9) Gondar Quara Hotel was better than you made it sound.

10) Gondar Habesho Kitfo was a very good restaurant, but you do need to make it clear that if you are in the North before Easter and at other times of fasting that entire menus might not be available. Despite its name Habesha Kitfo only did varieties of fasting food. Their “Social (Variety)” turned out to be a well presented mixture of various fasting foods (a sort of meze) and rather good. Their curio shop was overpriced though, despite their falasha mementoes being of poorer quality than in Wolleko.

11) Wolleko I have a very good collection of falasha figurines pre-airlift and with pre- and post Peace Corps designs, so was very keen to buy and compare. Here is my take on it: there is now only one place where tourists can buy Falasha goods. About 5 kilometers north of Gondar on the Axum road there is a straight stretch of road lined with about 10 curio stands, a signpost on the right refers the Ploughshare Womens Training Centre, and a sign on the left refers to Wolleko. Your report suggests two places at 3 and 5 kilometers, and I remembered a village on a corner from 40 years ago. I only saw this long straight one, and it was better and bigger than I expected. Best of all it was already open at 7.15am when our bus was on its way through, so we could stop and buy. Prices were very low, no bargaining though, and although the quality has of course suffered since the airlift I found the items still wo rth buying. A pleasant surprise considering the doom laden guides. I bought from a pleasant girl who said she was half Falasha and half Christian.

12) Gondar to Enda Selassie This just has to be the most beautiful road in Ethiopia, but it is still not asphalted, almost the only bit on the main ring not metalled (Enda Selassie to Axum was being done last week).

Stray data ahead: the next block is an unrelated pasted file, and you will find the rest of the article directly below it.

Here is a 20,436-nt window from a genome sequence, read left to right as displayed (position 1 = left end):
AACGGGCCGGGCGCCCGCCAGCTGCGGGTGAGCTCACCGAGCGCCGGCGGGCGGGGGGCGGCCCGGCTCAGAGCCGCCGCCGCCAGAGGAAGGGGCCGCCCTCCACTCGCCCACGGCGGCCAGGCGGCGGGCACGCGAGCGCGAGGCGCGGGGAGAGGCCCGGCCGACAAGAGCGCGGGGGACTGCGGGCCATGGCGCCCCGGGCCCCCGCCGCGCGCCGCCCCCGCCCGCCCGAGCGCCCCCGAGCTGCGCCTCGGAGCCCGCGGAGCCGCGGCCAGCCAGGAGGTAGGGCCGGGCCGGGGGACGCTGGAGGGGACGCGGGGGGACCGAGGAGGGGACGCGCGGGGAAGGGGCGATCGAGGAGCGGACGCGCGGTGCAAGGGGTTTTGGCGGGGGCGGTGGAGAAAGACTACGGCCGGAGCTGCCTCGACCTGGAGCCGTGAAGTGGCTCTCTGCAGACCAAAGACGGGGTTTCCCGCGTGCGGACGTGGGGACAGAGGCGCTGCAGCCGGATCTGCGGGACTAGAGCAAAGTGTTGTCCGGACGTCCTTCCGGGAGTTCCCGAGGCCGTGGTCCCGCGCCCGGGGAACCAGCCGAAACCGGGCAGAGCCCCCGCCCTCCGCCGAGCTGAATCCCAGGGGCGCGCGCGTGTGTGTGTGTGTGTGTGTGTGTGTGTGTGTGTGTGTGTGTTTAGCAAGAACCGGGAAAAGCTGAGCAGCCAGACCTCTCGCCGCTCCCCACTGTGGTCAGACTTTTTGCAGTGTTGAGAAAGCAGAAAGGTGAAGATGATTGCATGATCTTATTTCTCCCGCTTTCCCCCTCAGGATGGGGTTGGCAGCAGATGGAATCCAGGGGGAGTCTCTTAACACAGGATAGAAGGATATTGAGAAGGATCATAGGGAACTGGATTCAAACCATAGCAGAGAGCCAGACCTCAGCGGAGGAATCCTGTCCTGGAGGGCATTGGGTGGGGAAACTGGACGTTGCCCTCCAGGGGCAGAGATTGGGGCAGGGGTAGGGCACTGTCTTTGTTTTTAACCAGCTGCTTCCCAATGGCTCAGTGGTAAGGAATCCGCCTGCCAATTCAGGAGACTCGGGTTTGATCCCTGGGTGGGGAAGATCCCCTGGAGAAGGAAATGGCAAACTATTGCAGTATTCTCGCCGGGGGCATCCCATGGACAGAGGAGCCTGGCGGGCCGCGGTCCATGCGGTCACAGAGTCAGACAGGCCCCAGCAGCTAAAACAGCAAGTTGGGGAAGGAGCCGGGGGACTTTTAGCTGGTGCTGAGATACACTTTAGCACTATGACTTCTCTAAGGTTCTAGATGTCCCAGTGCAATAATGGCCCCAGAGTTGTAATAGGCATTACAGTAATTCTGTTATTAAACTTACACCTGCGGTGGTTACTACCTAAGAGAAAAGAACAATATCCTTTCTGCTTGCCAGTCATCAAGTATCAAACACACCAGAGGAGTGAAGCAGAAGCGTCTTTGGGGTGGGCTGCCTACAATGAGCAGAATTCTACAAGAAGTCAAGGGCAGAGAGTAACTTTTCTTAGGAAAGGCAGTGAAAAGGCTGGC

13)Axum We liked the Abunet Hotel’s food. A very good Doro wat for an astonishingly low 25 birr, and that during fastng time! A good but very spicy spaghetti bolognese too.

14) Axum Fasting time seems to also mean that there is no milk (I don’t know why – does it run out?). We learnt however to insist on them using powdered milk, which actually improved their latte macchiato!

15) Axum The second highest stele (returned from Rome) is now erected and resplendent, but the sling is still on the neigbouring slightly sloping stele.

16) Lalibela Now 300 Birr not 200 Birr, but still well worth it of course. The road in from Koren via Sekota is quite beautiful. Only gravel of course, but like Thomas Pakenham, my last visit 40 years ago meant hiring mules for three and a half days!

16) Lalibela Airport The only time I really felt cheated was in some of the prices at this airport, clearly catering more to the fly-in fly-out jet set.

17) Overall -hassle factor 40 years ago I was called “ferenji” and had stones thrown at me by little children every morning on my way to work. That has gone now. There was significantly less hassle in Addis,Bahir Dar, Gondar and Lalibela than before, and also much less than in Debarek, Axum, Yeha and Debre Damo, where being harassed is still sadly a fact of life.

So Philip that concludes my list of feedback. Hope it was helpful!

Adrian Greenwood